UCLA researchers have found that modification of actin leads to dramatic changes in actin filament stability.
In a study published in December in Nature Communications, researchers led by Professors Emil Reisler (UCLA Department of Chemistry and Biochemistry) and Hong Zhou (UCLA Department of Microbiology, Immunology and Molecular Genetics) demonstrate that modification of actin’s methionine residues leads to rapid depolymerization of actin filaments. Via structural studies, the researchers discover that oxidation of two of actin’s methionine residues by Mical family enzymes leads to unstable contacts between actin subunits and thus much faster rates of filaments depolymerization.
Actin plays an important role in cell structure and function. While many proteins that bind to and regulate the polymerization of actin monomers or depolymerization of actin filaments have been identified, fewer studies identify regulation of filament dynamics via post-translational modifications of actin itself.
Mical oxidized actin filaments (red) disassemble much faster than unoxidized F-actin (green) in single filament TIRF assays. Disassembly catastrophes are indicated with blue arrowheads. (Figure courtesy of Reisler group)
Using TIRF microscopy to look at single actin filaments, the researchers first discovered that Mical-oxidized actin (Mox-actin) polymerized about three times slower and depolymerized about fifteen times faster than unmodified actin. The researchers noted that Mox-actin is more stable when it is “young” (with ATP or ADP-Pi -bound to it) ) and that “old” Mox-actin (with ADP bound to it) is responsible for the observed rapid disassembly.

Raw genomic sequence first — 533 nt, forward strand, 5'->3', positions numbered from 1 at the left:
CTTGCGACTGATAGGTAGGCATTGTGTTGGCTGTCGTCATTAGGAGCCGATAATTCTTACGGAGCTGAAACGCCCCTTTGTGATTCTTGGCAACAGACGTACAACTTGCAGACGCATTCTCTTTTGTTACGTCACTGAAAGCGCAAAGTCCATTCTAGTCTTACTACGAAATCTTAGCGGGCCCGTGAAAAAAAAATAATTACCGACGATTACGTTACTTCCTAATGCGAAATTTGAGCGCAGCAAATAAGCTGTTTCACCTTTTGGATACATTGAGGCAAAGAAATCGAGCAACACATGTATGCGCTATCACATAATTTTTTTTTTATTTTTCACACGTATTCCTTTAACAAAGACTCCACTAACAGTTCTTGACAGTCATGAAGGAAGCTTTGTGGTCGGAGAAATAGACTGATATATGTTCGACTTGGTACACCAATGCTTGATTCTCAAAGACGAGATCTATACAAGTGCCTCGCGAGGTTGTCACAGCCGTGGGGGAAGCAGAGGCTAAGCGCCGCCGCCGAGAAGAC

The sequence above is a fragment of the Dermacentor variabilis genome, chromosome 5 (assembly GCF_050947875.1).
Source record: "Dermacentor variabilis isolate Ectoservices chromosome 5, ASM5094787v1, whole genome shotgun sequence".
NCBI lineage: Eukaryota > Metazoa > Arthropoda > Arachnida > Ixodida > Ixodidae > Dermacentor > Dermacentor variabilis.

Via cryo-EM, the researchers obtained structures of Mox-actin filaments to 3.9 Angstrom resolution and discovered that Mox-actin adopts two different conformations: One conformation closely resembled the structure of normal actin filaments, but in the other conformation, the researchers observed structural changes in actin monomers near where they join to form a polymer.
The researchers suggest this change forces Mox-actin filaments to adopt an unstable conformation, explaining their tendency to quickly and suddenly depolymerize.
Dr. Elena Grintsevich (pictured right) is a researcher in the Reisler lab and the first author on the study. Also on the study were Dr. Peng Ge from the California NanoSystems Institute (CNSI), Dr. Michael Sawaya from the Molecular Biology Institute (MBI) and the UCLA-DOE institute, and researchers from the lab of Professor Jonathan Terman at University of Texas (UT) Southwestern Medical Center in Dallas.
Many thanks to Joseph Ong for writing this article.